I mentioned the costume designer, and Leon Vitali, Kubrick’s former assistant, has turned out to be something of a killjoy in the wake of Room 237’s release. He has unsportingly debunked the farfetched theories as “total balderdash”, claiming many of the seemingly specific references were spur of the moment or off the cuff decisions (the sweater, the cans, the typewriter). I don’t doubt that a fair few examples are just as he says, and that some of the “purposeful” continuity errors are nothing of the sort, since as he tells it Kubrick would favour the shot over continuity concerns every time (I’m especially unconvinced by the meal made over the disappearing Dopey door sticker). The idea of playing The Shining backwards and forwards simultaneously and drawing conclusions from the overlapping images is something one could do likely do with almost anything and find wild and far out meanings within it. If one has a large bag of weed in one’s possession.
But at other times there’s the feeling that there is something to it all; the missing cord on the television is so noticeable that, even if it was unintended, it takes on a clear and heightened meaning. All the talk of the disturbed geography (the impossible window) within the Overlook has a similar feeling of intentional disorientation. I’m not buying the subjective notion that Kubrick was so bored making Barry Lyndon, “a boring movie” that he turned to the book Subliminal Seduction by Wilson Brian Key for inspiration. But it does seem like the sort of area that would fascinate the director, and that he would take care to incorporate techniques from it (the book tells how advertisers manipulate their audience).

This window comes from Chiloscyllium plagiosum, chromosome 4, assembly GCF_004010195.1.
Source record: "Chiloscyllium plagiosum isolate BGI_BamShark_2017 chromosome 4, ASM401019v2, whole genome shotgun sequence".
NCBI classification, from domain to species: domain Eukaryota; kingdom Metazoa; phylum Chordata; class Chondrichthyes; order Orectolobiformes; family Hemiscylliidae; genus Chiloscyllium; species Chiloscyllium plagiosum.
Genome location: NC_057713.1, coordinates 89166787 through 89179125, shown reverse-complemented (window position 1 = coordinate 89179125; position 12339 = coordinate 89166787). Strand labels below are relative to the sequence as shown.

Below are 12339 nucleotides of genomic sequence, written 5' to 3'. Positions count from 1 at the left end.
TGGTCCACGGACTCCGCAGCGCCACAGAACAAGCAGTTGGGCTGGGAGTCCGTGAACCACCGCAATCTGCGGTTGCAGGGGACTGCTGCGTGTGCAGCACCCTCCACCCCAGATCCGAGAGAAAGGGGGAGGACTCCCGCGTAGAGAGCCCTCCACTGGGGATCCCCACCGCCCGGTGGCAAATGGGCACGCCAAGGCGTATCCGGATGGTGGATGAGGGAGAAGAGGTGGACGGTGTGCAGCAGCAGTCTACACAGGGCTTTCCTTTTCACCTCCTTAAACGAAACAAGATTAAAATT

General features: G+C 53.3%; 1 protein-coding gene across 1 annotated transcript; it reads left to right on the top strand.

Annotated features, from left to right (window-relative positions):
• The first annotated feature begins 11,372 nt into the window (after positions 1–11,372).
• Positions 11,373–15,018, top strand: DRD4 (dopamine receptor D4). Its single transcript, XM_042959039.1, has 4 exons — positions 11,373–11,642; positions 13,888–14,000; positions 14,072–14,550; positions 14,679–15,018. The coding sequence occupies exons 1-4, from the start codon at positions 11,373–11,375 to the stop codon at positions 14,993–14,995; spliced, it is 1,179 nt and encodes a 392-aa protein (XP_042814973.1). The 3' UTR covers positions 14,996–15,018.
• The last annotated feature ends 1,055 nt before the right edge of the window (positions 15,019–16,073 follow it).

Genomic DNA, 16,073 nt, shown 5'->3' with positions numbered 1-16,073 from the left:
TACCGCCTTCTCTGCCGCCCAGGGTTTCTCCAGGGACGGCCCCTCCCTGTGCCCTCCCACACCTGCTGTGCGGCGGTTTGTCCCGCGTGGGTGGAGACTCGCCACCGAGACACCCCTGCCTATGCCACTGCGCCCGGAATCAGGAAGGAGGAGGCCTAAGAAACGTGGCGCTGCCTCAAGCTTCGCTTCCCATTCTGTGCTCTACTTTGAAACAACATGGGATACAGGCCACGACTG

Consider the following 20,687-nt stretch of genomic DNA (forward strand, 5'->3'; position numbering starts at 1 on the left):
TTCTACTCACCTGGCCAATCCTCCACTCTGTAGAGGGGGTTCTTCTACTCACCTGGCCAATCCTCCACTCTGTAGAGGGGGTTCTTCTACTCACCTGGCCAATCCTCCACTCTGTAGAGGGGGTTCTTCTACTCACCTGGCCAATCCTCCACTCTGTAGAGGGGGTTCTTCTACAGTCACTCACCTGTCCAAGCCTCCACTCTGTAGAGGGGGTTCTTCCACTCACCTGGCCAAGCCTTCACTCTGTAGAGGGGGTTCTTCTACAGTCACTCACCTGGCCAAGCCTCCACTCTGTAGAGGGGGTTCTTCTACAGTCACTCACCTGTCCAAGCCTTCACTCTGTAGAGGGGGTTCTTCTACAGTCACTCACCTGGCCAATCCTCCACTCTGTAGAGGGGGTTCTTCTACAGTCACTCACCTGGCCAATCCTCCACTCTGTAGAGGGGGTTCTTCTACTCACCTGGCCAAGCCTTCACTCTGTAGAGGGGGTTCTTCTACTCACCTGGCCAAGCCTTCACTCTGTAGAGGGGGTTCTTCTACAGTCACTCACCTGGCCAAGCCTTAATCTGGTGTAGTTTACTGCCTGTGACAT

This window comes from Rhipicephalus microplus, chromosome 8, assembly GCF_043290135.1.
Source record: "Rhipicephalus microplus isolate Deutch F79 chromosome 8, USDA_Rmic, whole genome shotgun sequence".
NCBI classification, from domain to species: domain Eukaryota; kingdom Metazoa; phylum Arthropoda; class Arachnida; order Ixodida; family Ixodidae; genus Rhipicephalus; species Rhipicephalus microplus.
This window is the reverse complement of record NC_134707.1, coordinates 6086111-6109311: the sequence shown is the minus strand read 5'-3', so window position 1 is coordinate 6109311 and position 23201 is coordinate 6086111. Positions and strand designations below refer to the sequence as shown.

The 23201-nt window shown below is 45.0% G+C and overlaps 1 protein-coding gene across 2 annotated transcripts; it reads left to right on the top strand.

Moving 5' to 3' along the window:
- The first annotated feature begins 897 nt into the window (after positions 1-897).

My own feeling is that The Shining is so compelling, in spite of its excesses, because of its very intangibility. As with certain of David Lynch’s films, Kubrick adopts the logic and language of the dreamscape; not everything makes sense, and it’s not supposed to make sense. It’s this inability to pin it down, even though on paper it isn’t such a complex beast, that encourages every subjective analysis under the sun. Several of the theorists suggest similar ideas but it all gets rather lost in the sprawl.
Ascher has made an interesting documentary but he has failed to present it with necessary dexterity. Just the act of taking five wildly different viewpoints makes it a discussion on obsessive interpretation, but there are so many aspects Room 237 fails to broach; for example, when does unhealthy obsession end and academic study begin (one of the contributors is a college professor, another is out of work and identifies a little too strongly with Jack Torrance)? The cutting up and filtering of the subjects’ views has the effect of insufficiently delineating them; the quintet end up as something of a jumble. The biggest problem however, is that the majority of these readings just aren’t strong enough to engage. Ascher’s doc is a missed opportunity.